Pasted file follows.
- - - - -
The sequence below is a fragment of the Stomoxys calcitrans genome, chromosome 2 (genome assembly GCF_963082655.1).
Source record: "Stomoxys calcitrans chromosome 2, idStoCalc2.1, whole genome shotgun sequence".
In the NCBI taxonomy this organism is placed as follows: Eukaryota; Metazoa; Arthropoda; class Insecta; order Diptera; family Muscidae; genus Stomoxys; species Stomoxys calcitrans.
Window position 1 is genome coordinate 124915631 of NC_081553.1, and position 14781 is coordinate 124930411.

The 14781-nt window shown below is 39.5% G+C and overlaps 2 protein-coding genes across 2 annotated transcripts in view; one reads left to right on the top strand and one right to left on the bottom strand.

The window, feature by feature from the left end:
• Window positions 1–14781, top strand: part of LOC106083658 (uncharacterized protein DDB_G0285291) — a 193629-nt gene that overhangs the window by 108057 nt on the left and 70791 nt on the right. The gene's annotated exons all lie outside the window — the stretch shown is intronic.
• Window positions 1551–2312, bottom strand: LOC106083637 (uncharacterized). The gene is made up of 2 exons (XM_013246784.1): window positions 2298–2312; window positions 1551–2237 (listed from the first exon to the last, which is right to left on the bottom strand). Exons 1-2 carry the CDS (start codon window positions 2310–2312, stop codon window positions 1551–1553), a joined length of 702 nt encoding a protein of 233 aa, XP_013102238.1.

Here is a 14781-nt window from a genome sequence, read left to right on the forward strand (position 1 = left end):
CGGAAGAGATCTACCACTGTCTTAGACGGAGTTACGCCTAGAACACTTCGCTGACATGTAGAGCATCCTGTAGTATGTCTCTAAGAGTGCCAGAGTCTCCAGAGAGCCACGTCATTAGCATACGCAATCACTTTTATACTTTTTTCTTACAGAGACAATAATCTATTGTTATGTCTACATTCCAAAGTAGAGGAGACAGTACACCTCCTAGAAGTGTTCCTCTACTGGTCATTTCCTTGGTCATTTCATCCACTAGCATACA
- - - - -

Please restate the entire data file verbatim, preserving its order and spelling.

The sequence below is a fragment of the Stomoxys calcitrans genome, chromosome 2 (genome assembly GCF_963082655.1).
Source record: "Stomoxys calcitrans chromosome 2, idStoCalc2.1, whole genome shotgun sequence".
In the NCBI taxonomy this organism is placed as follows: Eukaryota; Metazoa; Arthropoda; class Insecta; order Diptera; family Muscidae; genus Stomoxys; species Stomoxys calcitrans.
Window position 1 is genome coordinate 124915631 of NC_081553.1, and position 14781 is coordinate 124930411.

The 14781-nt window shown below is 39.5% G+C and overlaps 2 protein-coding genes across 2 annotated transcripts in view; one reads left to right on the top strand and one right to left on the bottom strand.

The window, feature by feature from the left end:
• Window positions 1–14781, top strand: part of LOC106083658 (uncharacterized protein DDB_G0285291) — a 193629-nt gene that overhangs the window by 108057 nt on the left and 70791 nt on the right. The gene's annotated exons all lie outside the window — the stretch shown is intronic.
• Window positions 1551–2312, bottom strand: LOC106083637 (uncharacterized). The gene is made up of 2 exons (XM_013246784.1): window positions 2298–2312; window positions 1551–2237 (listed from the first exon to the last, which is right to left on the bottom strand). Exons 1-2 carry the CDS (start codon window positions 2310–2312, stop codon window positions 1551–1553), a joined length of 702 nt encoding a protein of 233 aa, XP_013102238.1.

Here is a 14781-nt window from a genome sequence, read left to right on the forward strand (position 1 = left end):
CGGAAGAGATCTACCACTGTCTTAGACGGAGTTACGCCTAGAACACTTCGCTGACATGTAGAGCATCCTGTAGTATGTCTCTAAGAGTGCCAGAGTCTCCAGAGAGCCACGTCATTAGCATACGCAATCACTTTTATACTTTTTTCTTACAGAGACAATAATCTATTGTTATGTCTACATTCCAAAGTAGAGGAGACAGTACACCTCCTAGAAGTGTTCCTCTACTGGTCATTTCCTTGGTCATTTCATCCACTAGCATACA